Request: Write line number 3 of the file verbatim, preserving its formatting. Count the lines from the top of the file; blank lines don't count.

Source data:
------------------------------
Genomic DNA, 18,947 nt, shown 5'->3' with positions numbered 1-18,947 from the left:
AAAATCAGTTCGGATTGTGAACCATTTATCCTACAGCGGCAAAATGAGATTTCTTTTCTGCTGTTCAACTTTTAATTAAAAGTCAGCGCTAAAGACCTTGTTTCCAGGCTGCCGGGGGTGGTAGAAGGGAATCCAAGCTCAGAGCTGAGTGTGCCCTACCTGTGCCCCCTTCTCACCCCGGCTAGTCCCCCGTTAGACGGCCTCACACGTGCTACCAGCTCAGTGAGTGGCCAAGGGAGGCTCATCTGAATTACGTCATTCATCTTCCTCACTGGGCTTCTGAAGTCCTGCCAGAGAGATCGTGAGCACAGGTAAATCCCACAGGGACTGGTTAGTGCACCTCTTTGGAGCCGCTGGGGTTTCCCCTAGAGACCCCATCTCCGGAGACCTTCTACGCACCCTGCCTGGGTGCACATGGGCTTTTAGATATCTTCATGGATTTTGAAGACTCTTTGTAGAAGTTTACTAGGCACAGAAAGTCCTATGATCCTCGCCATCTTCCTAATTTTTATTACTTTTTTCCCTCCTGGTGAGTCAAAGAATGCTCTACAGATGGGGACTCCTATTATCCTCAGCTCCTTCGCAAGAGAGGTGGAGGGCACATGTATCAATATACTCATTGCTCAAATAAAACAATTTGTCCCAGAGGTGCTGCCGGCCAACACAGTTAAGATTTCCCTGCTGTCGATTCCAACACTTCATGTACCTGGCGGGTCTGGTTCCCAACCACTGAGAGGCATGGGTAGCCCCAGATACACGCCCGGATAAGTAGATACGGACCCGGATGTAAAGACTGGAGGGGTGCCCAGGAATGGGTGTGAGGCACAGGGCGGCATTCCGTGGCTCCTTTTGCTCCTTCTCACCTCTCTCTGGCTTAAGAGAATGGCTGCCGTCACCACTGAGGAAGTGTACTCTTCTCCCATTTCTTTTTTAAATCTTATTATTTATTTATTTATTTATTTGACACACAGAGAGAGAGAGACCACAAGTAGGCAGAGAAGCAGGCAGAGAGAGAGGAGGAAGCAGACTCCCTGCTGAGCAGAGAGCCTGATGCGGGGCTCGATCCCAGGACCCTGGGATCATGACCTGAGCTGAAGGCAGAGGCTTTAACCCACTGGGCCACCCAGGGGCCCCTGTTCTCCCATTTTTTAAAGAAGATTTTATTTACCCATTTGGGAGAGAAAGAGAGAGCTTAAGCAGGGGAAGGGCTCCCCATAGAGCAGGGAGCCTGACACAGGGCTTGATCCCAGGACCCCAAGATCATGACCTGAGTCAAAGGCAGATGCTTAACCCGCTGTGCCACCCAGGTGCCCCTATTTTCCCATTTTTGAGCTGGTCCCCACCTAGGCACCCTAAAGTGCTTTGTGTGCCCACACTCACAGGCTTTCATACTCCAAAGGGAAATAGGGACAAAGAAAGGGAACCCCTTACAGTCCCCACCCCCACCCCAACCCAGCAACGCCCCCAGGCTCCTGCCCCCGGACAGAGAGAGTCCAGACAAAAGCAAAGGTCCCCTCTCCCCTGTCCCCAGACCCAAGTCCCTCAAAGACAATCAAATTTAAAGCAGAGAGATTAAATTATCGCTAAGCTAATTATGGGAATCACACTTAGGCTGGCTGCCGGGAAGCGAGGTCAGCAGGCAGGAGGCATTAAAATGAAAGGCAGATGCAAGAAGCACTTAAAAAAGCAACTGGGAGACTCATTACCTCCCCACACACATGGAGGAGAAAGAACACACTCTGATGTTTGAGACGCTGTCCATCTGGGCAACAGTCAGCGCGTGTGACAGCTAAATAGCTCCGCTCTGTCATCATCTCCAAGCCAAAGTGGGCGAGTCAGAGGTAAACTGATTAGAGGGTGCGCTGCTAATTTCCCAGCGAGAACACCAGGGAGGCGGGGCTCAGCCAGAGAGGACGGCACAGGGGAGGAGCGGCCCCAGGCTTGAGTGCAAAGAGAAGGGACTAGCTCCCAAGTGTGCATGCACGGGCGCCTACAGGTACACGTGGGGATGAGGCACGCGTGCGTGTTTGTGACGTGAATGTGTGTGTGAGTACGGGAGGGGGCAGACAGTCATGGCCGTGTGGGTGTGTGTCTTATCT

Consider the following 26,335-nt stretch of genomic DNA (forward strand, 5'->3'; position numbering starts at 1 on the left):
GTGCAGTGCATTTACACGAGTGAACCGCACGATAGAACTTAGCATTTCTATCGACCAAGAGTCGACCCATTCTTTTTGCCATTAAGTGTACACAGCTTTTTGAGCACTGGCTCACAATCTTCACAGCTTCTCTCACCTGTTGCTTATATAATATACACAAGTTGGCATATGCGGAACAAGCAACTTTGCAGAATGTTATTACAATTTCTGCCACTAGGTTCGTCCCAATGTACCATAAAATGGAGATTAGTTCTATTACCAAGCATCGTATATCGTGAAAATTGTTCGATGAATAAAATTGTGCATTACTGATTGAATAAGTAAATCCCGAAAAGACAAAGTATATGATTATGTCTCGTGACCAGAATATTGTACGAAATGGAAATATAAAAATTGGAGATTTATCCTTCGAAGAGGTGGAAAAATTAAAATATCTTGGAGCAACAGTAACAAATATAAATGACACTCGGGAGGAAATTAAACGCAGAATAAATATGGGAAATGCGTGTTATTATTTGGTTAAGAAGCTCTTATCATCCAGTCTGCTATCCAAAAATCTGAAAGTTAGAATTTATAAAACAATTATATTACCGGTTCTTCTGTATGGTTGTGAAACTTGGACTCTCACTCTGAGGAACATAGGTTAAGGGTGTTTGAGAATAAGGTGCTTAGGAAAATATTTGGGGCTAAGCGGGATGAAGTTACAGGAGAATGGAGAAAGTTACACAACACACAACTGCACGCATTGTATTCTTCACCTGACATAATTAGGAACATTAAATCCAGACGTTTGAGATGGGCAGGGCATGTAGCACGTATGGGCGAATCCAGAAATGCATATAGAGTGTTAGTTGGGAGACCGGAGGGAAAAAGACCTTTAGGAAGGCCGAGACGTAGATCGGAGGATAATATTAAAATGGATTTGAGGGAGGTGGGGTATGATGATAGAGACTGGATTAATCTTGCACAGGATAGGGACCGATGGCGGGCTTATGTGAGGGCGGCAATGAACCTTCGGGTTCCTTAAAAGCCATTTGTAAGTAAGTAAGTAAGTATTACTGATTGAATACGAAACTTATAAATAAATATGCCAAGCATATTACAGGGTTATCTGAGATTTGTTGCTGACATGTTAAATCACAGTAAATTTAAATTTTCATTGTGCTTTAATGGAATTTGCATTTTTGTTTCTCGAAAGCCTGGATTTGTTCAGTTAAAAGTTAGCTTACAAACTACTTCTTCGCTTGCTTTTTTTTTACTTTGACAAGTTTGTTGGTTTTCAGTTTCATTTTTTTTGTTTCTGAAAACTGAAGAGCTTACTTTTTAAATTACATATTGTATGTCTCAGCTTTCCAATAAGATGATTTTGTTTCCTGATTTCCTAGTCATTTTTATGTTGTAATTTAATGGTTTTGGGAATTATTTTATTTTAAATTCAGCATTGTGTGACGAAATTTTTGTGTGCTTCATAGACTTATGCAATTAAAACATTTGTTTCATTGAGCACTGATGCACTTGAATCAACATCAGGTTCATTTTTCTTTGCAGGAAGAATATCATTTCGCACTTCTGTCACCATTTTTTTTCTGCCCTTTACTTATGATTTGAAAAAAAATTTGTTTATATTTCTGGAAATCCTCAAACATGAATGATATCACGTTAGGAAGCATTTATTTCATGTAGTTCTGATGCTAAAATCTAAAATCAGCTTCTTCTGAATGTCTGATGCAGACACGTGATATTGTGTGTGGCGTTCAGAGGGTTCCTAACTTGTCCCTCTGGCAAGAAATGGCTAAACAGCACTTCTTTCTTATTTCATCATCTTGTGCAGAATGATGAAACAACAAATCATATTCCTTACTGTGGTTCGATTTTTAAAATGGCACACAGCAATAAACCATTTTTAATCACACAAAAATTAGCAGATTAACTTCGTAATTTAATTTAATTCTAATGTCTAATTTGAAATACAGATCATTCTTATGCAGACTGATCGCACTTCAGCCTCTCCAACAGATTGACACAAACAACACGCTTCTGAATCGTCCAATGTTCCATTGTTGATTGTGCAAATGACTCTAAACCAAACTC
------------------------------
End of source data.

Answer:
Consider the following 26,335-nt stretch of genomic DNA (forward strand, 5'->3'; position numbering starts at 1 on the left):